Kurt Vonnegut used to like to say, “Practicing an art form is a way to grow your soul.” He would screw up his lips into a prune face after he said this because of how important he believed this idea to be. Pity the Reader is the very embodiment of that idea, a book about writing and life and why the two go together.
It includes rare photos and reproductions, Vonnegut’s own account in his own words of how he became a writer and why it matters, and previously untold stories by and about Vonnegut as teacher and friend.
It turns out he was generous to a fault about students’ writing, idiosyncratic, a bit tortured and always creative as a teacher, and here in this book that portrait becomes our gateway into getting to know Kurt Vonnegut better than we ever have before as a human being.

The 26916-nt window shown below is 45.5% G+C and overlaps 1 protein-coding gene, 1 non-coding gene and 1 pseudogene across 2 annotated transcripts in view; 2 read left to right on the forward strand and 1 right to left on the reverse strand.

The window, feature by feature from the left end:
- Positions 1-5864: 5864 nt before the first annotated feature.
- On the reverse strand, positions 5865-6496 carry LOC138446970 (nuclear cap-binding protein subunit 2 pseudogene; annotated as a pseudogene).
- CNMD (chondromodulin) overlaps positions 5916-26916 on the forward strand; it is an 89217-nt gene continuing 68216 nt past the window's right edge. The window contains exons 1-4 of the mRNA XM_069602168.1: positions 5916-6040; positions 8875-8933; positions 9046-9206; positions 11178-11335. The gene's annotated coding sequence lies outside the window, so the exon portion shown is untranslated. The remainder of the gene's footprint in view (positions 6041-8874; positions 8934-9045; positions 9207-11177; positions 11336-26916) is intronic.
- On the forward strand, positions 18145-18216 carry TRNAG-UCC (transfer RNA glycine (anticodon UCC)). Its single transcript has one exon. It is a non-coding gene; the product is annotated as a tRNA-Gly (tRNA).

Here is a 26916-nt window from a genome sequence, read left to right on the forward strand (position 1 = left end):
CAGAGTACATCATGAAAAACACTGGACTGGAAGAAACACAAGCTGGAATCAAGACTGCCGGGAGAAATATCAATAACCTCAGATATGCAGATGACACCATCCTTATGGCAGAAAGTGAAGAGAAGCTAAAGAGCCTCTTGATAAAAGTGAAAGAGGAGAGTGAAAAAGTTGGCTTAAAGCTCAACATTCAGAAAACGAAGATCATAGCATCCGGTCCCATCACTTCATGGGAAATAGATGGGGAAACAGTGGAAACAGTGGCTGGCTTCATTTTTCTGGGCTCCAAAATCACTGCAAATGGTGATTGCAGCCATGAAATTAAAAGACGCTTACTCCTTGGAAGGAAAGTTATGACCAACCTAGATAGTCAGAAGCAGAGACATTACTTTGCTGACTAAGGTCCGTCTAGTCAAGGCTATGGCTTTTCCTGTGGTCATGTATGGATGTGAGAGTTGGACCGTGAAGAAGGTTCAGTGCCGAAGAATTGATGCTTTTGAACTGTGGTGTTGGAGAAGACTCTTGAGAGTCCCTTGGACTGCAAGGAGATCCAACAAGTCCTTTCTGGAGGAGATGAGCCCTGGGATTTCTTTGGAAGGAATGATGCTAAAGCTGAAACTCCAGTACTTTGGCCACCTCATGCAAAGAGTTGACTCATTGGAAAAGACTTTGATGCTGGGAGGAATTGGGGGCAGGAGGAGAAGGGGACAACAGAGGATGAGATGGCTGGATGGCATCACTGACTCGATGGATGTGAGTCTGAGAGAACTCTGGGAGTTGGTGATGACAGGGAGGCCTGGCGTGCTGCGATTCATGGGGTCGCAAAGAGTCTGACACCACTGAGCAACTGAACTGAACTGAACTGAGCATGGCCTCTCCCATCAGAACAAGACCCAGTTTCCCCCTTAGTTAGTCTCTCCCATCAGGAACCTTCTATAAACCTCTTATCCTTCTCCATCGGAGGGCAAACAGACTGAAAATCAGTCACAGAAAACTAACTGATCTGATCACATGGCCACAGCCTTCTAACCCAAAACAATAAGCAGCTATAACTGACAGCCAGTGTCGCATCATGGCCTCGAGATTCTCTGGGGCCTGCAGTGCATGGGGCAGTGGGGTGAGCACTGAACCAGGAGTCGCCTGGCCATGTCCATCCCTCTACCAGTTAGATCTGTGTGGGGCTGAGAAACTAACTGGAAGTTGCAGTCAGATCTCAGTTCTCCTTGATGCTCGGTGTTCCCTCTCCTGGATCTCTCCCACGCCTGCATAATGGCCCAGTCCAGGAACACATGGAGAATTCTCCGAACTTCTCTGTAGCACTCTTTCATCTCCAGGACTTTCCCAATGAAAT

Vonnegut recounts that his favorite work of art among all those his children produced “so far” is a letter his daughter Nanette wrote to a disgruntled customer, after he had tormented a new waitress at the restaurant where she had just started working, and then he shares the letter with us. Thus he illustrates his first writing rule: “Find a subject you care about.” This book is full of such rare, intimately teachable moments, and they add up to something special. Pity the Reader indeed.
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